BBC withheld phone in cash from charities

The BBC withheld £106,000 in proceeds from premium rate phone features in its shows which should have gone to charity, an independent investigation has revealed.

Audiocall, the division of BBC Worldwide responsible for PRS, operated a policy of keeping money from calls made after phone lines had officially closed, even when the proceeds from the phone-in were meant to go to charity.

A report by PricewaterhouseCoopers, commissioned as one of several attempts to uncover and resolve PRS problems at the BBC, found the practice went on between October 2005 and September 2007 and affected services linked to numerous programmes. One of the largest contributors was a phone vote for Eurovision: Making Your Mind Up 2007.

In light of the finding, the BBC has paid the money, with interest, to the charities concerned. The BBC Trust has also decided there will be an on-air apology to viewers and the charities.

The Trust, reviewing PricewaterhouseCooper's findings, said the BBC was in breach of editorial guidelines.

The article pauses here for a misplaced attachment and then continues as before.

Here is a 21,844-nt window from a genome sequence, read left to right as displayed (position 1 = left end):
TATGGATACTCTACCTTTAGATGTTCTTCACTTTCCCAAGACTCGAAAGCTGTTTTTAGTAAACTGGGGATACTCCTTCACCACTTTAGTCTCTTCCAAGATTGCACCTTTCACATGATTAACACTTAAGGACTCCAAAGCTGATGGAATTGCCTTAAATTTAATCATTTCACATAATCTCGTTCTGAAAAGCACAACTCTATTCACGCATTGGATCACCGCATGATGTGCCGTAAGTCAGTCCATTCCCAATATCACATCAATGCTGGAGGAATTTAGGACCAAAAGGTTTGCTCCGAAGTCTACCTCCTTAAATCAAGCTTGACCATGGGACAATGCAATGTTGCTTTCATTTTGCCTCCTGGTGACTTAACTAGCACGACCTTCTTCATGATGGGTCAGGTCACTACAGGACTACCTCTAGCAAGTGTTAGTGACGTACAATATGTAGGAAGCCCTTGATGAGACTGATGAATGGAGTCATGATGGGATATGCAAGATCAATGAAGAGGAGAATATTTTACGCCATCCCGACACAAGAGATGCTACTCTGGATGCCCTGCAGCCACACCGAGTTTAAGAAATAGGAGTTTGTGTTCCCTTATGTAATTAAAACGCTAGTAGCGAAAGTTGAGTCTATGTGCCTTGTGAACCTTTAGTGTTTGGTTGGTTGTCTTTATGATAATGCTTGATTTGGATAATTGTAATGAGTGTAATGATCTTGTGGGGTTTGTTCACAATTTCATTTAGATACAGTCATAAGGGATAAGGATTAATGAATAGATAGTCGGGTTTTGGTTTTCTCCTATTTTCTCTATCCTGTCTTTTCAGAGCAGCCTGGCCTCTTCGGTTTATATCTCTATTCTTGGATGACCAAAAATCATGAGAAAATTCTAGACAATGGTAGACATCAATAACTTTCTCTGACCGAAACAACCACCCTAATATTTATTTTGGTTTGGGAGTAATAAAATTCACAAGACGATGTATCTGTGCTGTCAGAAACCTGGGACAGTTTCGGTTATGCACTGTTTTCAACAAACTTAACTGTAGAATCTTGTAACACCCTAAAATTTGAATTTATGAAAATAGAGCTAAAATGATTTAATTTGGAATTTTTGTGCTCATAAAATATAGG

"The [Trust's Editorial Standards Committee] accepted that the programme teams and departments in the relevant UK public services were not conscious of the practice by Audiocall of retaining the charitable element of the cost of a premium rate service call when phone lines were closed," it said in a statement.

"However since the broadcaster is responsible for what it says on air there was a breach of the Editorial Guidelines regarding accuracy and interacting with audiences. Notwithstanding the fact that the BBC programme teams did not realise that the charitable portion was withheld, the ESC found that the breaches were nonetheless serious and repeated over time."

As well as the PricewaterhouseCoopers report on economic aspects of PRS, the BBC Trust has published its review of moves made by the corporation aimed at avoiding editorial breaches in the future. As well as phone and text line abuses, several programmes were last year found to have faked competitions and misled viewers.

"Following an extensive and independent evaluation of the BBC’s response to the failings revealed during 2007, the Trust is pleased to report that the BBC’s editorial controls are now much stronger," it said. "Some changes have yet to be fully implemented, but early indicators are positive and crucially, managers and staff have demonstrated energy and commitment to putting right the wrongs of the past."

The latest reviews have identified some additional measures which the BBC will also take including the establishment of a new Interactive Advice and Compliance Unit.